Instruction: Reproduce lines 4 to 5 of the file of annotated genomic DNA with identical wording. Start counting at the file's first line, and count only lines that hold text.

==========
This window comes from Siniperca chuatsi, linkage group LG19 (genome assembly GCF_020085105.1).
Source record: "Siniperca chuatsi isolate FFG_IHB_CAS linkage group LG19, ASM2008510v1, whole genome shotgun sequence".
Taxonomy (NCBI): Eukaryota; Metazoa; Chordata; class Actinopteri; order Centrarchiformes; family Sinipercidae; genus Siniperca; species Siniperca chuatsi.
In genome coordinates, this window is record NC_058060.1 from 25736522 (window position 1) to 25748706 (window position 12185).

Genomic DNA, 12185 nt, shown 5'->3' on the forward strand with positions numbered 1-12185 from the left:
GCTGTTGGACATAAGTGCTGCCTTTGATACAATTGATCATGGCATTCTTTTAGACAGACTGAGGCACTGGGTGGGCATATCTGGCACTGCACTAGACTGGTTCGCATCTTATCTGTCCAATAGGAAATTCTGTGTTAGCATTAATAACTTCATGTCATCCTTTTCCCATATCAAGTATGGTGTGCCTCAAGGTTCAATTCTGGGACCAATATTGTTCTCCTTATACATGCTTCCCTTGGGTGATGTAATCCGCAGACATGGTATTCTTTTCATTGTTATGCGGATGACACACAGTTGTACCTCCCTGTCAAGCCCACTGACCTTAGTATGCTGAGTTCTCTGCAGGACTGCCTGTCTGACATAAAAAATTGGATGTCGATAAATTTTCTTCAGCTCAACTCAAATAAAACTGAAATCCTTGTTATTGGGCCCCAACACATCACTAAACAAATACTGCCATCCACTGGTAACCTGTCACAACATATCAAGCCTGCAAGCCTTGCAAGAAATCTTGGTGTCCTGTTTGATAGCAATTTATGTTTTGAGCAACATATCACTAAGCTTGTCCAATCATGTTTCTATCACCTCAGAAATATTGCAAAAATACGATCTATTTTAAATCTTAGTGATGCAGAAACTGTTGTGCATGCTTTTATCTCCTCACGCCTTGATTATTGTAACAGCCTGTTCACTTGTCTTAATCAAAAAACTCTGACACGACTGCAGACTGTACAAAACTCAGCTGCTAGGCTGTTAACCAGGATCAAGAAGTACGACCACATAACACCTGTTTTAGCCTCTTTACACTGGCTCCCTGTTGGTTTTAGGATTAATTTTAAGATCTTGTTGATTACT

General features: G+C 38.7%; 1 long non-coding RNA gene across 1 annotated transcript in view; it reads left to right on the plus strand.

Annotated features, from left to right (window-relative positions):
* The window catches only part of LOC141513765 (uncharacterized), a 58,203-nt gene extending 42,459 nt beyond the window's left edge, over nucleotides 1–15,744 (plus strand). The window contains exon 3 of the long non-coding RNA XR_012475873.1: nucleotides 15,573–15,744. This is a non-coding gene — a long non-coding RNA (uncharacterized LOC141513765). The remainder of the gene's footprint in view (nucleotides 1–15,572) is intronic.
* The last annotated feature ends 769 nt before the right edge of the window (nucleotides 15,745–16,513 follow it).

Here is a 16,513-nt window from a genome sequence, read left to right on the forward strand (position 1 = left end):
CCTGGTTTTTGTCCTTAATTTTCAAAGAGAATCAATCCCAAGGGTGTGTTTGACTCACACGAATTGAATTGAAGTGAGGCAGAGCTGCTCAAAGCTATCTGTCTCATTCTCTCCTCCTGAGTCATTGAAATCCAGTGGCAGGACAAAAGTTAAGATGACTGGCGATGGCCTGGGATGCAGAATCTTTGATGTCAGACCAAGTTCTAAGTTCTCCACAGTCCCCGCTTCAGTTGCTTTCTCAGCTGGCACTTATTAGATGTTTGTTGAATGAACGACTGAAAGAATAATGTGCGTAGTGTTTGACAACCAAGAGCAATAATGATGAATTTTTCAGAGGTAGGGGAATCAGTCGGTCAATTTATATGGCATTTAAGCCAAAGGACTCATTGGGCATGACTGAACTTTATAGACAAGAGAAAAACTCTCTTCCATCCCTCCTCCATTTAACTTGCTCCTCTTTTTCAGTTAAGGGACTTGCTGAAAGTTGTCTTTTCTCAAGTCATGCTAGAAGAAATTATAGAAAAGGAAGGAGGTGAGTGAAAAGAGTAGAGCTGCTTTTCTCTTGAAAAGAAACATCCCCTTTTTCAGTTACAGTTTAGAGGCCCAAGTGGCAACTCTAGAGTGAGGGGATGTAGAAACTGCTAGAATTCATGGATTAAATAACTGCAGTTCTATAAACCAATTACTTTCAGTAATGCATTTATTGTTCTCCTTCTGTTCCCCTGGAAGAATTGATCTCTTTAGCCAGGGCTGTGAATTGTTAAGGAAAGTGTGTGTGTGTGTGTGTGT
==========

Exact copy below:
In genome coordinates, this window is record NC_058060.1 from 25736522 (window position 1) to 25748706 (window position 12185).

Genomic DNA, 12185 nt, shown 5'->3' on the forward strand with positions numbered 1-12185 from the left: